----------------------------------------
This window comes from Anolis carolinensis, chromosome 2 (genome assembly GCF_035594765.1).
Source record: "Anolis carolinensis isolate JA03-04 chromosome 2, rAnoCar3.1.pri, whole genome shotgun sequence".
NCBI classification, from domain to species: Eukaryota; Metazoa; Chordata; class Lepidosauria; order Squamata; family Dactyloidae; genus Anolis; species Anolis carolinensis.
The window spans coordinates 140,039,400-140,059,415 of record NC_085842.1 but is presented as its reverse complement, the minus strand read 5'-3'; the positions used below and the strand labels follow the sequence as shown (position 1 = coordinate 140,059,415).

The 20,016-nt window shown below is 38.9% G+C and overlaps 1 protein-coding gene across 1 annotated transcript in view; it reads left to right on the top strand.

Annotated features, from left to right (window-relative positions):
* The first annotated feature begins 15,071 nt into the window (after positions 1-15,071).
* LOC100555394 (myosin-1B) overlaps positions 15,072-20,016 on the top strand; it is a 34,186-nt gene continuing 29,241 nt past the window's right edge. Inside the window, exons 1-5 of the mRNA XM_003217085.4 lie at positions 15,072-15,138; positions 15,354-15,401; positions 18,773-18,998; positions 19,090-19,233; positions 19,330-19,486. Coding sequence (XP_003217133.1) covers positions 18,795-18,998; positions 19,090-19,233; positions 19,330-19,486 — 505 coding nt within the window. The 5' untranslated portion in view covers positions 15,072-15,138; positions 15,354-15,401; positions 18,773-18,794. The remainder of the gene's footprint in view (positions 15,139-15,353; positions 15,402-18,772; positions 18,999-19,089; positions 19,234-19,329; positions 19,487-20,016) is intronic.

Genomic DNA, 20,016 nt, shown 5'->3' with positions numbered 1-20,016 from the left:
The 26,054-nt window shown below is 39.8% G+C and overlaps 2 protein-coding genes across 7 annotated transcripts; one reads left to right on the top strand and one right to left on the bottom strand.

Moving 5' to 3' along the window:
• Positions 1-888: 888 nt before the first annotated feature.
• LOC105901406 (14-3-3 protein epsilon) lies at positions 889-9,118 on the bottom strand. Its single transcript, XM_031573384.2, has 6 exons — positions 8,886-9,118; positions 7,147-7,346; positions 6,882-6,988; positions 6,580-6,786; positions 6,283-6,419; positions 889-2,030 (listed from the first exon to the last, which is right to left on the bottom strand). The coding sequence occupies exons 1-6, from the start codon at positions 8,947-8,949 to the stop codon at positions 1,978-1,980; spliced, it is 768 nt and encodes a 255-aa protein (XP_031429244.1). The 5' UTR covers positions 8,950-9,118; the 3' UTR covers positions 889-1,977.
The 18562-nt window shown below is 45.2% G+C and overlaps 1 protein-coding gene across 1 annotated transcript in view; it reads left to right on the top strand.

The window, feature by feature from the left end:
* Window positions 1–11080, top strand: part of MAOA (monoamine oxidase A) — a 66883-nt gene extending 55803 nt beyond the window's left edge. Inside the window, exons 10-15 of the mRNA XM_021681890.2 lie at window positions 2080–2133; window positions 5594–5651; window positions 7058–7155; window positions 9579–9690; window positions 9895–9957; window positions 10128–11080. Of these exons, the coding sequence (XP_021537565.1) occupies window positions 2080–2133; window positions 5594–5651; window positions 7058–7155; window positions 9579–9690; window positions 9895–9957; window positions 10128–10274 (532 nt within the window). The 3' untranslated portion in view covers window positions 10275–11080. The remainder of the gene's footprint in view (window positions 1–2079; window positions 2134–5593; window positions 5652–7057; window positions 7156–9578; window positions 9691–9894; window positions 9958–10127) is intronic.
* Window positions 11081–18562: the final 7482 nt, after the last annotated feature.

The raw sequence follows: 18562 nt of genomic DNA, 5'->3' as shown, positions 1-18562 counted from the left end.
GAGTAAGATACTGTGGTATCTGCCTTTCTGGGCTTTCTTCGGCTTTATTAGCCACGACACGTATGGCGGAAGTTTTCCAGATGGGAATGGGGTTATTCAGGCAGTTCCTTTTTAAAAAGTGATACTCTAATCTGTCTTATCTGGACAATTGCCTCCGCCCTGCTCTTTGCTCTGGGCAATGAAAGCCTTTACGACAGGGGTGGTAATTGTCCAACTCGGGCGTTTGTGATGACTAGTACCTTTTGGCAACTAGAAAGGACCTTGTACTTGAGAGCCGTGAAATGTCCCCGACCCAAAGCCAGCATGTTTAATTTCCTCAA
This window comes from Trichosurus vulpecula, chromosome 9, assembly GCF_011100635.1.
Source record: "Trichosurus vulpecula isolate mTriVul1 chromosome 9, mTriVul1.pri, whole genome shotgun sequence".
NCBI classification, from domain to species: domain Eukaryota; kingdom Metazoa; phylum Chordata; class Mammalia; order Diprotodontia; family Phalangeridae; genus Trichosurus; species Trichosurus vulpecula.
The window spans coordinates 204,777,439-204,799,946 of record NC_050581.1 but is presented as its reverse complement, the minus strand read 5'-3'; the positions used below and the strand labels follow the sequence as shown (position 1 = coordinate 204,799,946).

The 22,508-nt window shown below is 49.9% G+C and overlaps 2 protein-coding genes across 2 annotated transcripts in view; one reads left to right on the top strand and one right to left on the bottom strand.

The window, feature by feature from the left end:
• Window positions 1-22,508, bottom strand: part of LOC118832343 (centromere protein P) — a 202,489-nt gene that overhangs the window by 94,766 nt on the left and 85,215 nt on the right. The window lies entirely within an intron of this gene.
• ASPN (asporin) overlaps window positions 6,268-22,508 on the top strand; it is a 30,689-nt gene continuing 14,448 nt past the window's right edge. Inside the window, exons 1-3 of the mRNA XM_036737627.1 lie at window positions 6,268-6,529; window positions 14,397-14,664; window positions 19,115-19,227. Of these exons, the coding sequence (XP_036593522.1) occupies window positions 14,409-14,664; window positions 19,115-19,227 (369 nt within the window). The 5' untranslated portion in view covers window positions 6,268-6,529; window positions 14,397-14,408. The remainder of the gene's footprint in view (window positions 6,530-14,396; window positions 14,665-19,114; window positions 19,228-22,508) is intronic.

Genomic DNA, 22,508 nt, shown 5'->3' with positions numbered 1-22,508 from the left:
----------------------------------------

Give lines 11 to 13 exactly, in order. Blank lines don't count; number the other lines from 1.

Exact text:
Moving 5' to 3' along the window:
• Positions 1-888: 888 nt before the first annotated feature.
• LOC105901406 (14-3-3 protein epsilon) lies at positions 889-9,118 on the bottom strand. Its single transcript, XM_031573384.2, has 6 exons — positions 8,886-9,118; positions 7,147-7,346; positions 6,882-6,988; positions 6,580-6,786; positions 6,283-6,419; positions 889-2,030 (listed from the first exon to the last, which is right to left on the bottom strand). The coding sequence occupies exons 1-6, from the start codon at positions 8,947-8,949 to the stop codon at positions 1,978-1,980; spliced, it is 768 nt and encodes a 255-aa protein (XP_031429244.1). The 5' UTR covers positions 8,950-9,118; the 3' UTR covers positions 889-1,977.